Medical College of Wisconsin
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Dissection of mitochondrial Ca2+ uptake and release fluxes in situ after depolarization-evoked [Ca2+](i) elevations in sympathetic neurons. J Gen Physiol 2000 Mar;115(3):351-70



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Scopus ID

2-s2.0-0034145480 (requires institutional sign-in at Scopus site)   100 Citations


We studied how mitochondrial Ca2+ transport influences [Ca2+](i) dynamics in sympathetic neurons. Cells were treated with thapsigargin to inhibit Ca2+ accumulation by SERCA pumps and depolarized to elevate [Ca2+(i); the recovery that followed repolarization was then examined. The total Ca2+ flux responsible for the [Ca2+](i) recovery was separated into mitochondrial and nonmitochondrial components based on sensitivity to the proton ionophore FCCP, a selective inhibitor of mitochondrial Ca2+ transport in these cells. The nonmitochondrial flux, representing net Ca2+ extrusion across the plasma membrane, has a simple dependence on [Ca2+](i), while the net mitochondrial flux (J(mito)) is biphasic, indicative of Ca+) accumulation during the initial phase of recovery when [Ca2+](i) is high, and net Ca2+ release during later phases of recovery. During each phase, mitochondrial Ca2+ transport has distinct effects on recovery kinetics. J(mito) was separated into components representing mitochondrial Ca2+ uptake and release based on sensitivity to the specific mitochondrial Na(+)/Ca2+ exchange inhibitor, CGP 37157 (CGP). The CGP-resistant (uptake) component of J(mito) increases steeply with [Ca2+](i), as expected for transport by the mitochondrial uniporter. The CGP-sensitive (release) component is inhibited by lowering the intracellular Na(+) concentration and depends on both intra- and extramitochondrial Ca2+ concentration, as expected for the Na(+)/Ca2+ exchanger. Above approximately 400 nM [Ca2+](i), net mitochondrial Ca2+ transport is dominated by uptake and is largely insensitive to CGP. When [Ca2+](i) is approximately 200-300 nM, the net mitochondrial flux is small but represents the sum of much larger uptake and release fluxes that largely cancel. Thus, mitochondrial Ca2+ transport occurs in situ at much lower concentrations than previously thought, and may provide a mechanism for quantitative control of ATP production after brief or low frequency stimuli that raise [Ca(2+)](i) to levels below approximately 500 nM.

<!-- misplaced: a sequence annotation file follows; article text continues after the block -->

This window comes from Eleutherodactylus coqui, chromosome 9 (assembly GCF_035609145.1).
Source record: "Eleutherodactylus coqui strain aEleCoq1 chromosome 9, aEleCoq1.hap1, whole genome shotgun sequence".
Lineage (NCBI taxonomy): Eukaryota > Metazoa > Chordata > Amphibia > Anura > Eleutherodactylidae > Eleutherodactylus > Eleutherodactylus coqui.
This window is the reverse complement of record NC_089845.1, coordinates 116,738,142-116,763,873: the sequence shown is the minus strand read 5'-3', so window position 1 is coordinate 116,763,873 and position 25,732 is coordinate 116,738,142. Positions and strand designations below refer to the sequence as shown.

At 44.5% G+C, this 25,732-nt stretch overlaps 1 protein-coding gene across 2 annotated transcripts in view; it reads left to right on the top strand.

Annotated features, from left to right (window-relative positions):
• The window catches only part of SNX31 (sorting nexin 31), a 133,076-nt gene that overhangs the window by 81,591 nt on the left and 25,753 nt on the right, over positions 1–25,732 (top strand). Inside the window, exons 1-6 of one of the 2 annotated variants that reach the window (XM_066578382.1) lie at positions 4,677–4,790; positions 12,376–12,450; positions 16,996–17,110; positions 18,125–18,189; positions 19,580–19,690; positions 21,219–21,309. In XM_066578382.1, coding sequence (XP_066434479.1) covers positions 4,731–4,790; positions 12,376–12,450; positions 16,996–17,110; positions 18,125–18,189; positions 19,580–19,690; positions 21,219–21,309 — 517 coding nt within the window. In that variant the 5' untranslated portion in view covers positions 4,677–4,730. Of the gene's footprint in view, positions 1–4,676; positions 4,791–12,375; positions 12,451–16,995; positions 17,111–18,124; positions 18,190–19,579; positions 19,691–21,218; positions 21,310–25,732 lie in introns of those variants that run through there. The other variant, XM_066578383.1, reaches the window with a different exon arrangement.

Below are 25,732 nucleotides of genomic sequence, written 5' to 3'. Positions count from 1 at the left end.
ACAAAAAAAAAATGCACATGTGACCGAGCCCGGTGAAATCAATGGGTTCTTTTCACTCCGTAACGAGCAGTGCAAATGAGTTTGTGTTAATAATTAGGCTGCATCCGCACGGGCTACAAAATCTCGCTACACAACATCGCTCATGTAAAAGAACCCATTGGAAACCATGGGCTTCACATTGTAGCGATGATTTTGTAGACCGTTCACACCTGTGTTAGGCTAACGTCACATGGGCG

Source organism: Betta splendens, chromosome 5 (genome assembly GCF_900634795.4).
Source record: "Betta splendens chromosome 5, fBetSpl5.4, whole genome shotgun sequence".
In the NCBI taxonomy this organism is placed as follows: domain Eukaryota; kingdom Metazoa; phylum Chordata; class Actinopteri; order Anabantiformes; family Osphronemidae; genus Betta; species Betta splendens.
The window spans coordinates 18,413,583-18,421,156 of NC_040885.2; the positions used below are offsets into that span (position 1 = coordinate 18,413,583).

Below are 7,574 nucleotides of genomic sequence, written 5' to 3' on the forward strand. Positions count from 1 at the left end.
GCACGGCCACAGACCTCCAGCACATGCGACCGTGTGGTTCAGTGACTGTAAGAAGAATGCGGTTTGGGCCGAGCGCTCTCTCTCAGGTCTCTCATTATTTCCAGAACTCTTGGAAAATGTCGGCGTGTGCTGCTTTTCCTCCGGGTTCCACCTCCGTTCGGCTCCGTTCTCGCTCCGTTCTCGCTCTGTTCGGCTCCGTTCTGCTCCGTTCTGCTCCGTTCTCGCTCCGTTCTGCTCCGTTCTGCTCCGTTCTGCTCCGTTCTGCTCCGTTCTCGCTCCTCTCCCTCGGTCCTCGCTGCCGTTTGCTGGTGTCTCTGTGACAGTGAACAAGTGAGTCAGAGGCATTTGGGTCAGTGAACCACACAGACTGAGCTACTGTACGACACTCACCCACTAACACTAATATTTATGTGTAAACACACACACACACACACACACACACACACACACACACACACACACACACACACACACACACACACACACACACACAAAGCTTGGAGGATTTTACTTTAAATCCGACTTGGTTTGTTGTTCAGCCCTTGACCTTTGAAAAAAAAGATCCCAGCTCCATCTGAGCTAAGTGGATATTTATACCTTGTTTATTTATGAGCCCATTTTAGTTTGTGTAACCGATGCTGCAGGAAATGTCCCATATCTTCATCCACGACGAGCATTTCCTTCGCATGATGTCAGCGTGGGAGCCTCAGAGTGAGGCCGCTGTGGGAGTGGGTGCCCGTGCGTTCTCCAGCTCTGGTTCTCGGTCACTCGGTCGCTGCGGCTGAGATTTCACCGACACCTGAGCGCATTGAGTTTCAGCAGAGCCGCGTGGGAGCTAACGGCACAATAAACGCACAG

Author List

Colegrove SL, Albrecht MA, Friel DD


Meredith A. Albrecht MD, PhD Associate Professor in the Anesthesiology department at Medical College of Wisconsin

MESH terms used to index this publication - Major topics in bold

Biological Transport
Calcium Signaling
Carbonyl Cyanide p-Trifluoromethoxyphenylhydrazone
Patch-Clamp Techniques
Rana catesbeiana
Sympathetic Nervous System
Uncoupling Agents